Effect of CG on Stall
The Bearhawk has a very wide CG envelope compared to many light aircraft, and therefore exhibits it's own particular characteristics when operating at either end of that envelope.
With the CG forward of 15", during a power off stall entry the elevator may lose authority resulting in a very gentle lowering of the nose. This can be mistaken for a stall, however the main wing may not be stalled. By performing a power on stall entry at the same forward CG, the additional airflow over the elevator will increase elevator responsiveness and induce a full stall.
With the CG aft of approximately 16" there will be sufficient pitch authority even at low speeds with power at idle, to enter a normal stall.
The take-away point is that if the aircraft exhibits very stable safe characteristics at a forward CG, realize that the main wing may not be stalled as defined by an aft movement of the Center of Pressure and immediate pitch down - although it can still develop a very high rate of descent, and that when flying with the CG further aft the stall characteristics may be very quite different with a more abrupt classic stall.
After practicing normal stall entry and recovery and with a forward CG, demonstrate a stall with the control stick held fully back during the stall. Observe the aircraft descending in a stable condition. Then gradually add power and observe the nose of the aircraft pitch up as the elevator gains authority from the resulting airflow over it. Continue to add power and observe the stall occur and the nose pitch abruptly down as the Center of Pressure moves aft on the wing.
Forward CG handling differences
The most noticeable difference with a forward CG is the potential to lose elevator effectiveness on approach when at low speed and idle power. Particularly on Bearhawks with a heavier engine (and hence more forward empty CG), a loss of elevator authority can be mistaken for a docile stall.
Fly an approach with a forward CG and reduce the power to idle while reducing the airspeed to below 50 KTAS. Observe the reduction in elevator authority and the nose lowering. Recover by adding power.
Aft CG handling differences
The pitch control becomes increasingly sensitive at aft CG, particularly when aft of 21". With the CG in this range the stick forces become lower and this can be observed through the need to trim decreasing.
The rudder also becomes more sensitive as the CG moves aft. This can be noticeable with ground handling during the landing roll as the CG is further aft of the main wheel, and closer to the rudder.
During an all up weight check, load to an aft CG. Observe the differences in handling at this part of the CG envelope.
The Bearhawk generally exhibits more adverse yaw than most modern light aircraft.
Therefore it is essential to practice keeping the ball centered by coordinating rudder pedal input with roll.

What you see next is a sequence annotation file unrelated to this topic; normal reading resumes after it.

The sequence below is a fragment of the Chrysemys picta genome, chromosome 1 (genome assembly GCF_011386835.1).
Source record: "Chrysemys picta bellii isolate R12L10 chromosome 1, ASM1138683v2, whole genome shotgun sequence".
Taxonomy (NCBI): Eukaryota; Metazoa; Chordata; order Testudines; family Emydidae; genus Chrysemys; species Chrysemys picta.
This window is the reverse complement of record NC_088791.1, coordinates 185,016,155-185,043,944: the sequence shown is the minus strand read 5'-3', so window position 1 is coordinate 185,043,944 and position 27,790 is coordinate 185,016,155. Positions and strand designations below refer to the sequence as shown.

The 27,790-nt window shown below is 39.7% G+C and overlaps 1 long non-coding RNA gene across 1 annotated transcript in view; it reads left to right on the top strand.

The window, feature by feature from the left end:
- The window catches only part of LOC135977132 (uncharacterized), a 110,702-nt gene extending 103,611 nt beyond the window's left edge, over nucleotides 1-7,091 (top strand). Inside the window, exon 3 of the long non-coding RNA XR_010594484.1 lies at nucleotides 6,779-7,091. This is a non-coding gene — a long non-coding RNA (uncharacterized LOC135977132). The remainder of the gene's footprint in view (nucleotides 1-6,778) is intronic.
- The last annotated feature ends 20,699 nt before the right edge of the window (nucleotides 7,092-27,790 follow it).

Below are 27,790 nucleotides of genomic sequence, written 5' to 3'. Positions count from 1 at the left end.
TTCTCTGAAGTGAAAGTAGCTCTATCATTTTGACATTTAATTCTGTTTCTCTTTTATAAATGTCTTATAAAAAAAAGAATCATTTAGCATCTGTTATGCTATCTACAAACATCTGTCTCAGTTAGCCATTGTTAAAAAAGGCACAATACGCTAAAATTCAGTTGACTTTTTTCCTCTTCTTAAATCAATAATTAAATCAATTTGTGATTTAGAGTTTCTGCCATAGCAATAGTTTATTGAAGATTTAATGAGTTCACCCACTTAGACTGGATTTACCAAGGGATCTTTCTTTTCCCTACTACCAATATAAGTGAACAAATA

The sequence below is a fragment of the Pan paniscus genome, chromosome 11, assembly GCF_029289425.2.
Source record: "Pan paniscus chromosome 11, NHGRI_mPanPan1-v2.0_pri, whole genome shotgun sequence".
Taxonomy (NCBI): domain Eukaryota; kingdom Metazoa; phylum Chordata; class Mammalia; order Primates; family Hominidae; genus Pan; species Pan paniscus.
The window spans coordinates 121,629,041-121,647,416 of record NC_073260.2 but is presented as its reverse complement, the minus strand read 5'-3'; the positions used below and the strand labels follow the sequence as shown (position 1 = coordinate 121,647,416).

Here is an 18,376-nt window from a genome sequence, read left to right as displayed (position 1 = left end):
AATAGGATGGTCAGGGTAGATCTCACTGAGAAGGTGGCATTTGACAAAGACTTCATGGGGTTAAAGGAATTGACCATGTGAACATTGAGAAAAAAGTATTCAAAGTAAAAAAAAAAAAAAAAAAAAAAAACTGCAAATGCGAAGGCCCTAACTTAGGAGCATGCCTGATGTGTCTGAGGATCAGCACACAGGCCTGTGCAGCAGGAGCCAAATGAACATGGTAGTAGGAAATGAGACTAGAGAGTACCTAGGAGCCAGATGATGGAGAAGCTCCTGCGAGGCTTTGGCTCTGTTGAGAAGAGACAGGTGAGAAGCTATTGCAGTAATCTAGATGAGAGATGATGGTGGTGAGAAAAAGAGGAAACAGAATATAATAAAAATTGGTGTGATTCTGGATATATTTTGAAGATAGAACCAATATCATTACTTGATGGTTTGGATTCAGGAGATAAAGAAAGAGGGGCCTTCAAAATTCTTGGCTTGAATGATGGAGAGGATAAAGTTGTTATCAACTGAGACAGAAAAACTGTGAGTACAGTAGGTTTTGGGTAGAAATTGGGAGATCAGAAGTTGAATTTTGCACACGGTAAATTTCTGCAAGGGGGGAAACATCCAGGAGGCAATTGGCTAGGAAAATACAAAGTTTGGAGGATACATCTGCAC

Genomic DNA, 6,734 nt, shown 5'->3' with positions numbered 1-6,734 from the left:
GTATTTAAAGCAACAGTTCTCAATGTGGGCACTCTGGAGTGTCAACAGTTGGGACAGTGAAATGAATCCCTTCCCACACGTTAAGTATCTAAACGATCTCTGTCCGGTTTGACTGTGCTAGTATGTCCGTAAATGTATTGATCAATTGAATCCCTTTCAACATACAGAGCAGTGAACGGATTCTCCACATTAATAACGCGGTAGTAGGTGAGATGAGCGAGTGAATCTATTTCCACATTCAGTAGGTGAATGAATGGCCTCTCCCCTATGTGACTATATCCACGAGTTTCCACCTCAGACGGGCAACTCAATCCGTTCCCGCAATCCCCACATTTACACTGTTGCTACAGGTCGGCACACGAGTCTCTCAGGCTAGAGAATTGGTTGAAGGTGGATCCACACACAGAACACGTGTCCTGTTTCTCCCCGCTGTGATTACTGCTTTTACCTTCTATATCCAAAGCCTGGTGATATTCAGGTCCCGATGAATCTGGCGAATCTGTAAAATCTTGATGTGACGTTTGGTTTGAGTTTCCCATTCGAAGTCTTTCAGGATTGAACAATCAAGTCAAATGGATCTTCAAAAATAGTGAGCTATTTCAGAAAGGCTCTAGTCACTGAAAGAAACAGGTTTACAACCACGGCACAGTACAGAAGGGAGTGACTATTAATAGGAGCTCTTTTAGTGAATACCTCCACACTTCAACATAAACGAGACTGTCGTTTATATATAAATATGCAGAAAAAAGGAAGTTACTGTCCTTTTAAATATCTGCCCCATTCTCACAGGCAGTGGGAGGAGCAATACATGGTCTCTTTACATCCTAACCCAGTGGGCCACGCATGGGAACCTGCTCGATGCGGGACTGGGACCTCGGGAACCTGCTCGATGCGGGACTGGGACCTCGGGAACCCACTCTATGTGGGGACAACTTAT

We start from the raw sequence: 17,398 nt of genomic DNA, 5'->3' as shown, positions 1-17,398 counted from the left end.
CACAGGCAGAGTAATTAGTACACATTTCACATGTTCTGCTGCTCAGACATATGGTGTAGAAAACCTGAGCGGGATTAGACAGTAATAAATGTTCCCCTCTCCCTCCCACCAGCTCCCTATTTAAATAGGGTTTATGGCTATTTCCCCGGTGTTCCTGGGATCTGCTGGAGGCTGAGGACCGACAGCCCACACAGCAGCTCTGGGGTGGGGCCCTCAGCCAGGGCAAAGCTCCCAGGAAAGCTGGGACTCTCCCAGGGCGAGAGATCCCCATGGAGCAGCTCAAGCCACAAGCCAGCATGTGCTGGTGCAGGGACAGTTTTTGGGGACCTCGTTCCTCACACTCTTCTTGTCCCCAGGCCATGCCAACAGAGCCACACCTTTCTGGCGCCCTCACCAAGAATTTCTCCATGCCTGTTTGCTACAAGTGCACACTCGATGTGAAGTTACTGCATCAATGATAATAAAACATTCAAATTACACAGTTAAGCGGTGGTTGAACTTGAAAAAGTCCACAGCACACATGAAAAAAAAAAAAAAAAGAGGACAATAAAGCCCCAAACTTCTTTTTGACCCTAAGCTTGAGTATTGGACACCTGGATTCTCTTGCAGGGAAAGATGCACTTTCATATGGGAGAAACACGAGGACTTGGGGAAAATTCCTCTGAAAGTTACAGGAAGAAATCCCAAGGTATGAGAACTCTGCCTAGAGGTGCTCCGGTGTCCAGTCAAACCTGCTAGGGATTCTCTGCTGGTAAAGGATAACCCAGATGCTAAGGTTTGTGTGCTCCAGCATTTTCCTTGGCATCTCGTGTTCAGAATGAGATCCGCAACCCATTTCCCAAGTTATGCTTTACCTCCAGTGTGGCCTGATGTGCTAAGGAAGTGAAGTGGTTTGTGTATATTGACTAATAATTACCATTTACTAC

Take both feet off the rudder pedals and put them on the floor. Commencing from level flight, roll the aircraft up to 45 degrees AOB both left and right. Observe the initial movement of the nose of the aircraft in the opposite direction to the roll.
The Bearhawk has a very powerful rudder making it very effective at low speeds. The large rudder surface area, and in some instances a large cowling area also combine to make it fairly sensitive in yaw at cruise speeds.
Like all aircraft the Bearhawk can exhibit fuel system issues if not flown with the ball centered. These include transfer of fuel between tanks (with the fuel selector in the BOTH position), fuel sight gauge inaccuracies, and in some cases engine stoppage.
Demonstrate the method of resting the weight of the feet on the pedals to increase yaw stability. Allow the candidate time to become familiar and to develop muscle memory by just flying the aircraft and practicing coordination. Consider an exercise where the candidate can follow a winding river to practice coordinating roll and yaw in the turns.
Fuel Sight Gauges
The fuel sight gauges can only be read accurately when the ball is perfectly centered. If the ball is not centered, then the fuel will move to the same side of the tank that the ball is out to. The sight gauges will then indicate more fuel in one tank, and less fuel in the other tank.
In level flight with the ball accurately centered and fuel approximately half tanks, place a finger on the sight gauge at the position of the fuel level. Have the candidate do the same on their side.
Next, with both tank quantities now marked, ease pressure on the left rudder pedal to move the ball deliberately out of balance towards the right.
Observe the fuel level on the right sight gauge appear to decrease, and the fuel level on the left appear to increase. Discuss the fact that the tank quantities have not changed, only the position of the fuel in the respective tanks has changed.
Discuss what the outcome might be if rather low on fuel, and one tank was then selected (thinking it contained more fuel), then the ball moved to the opposite side (potential un-porting and possible engine failure).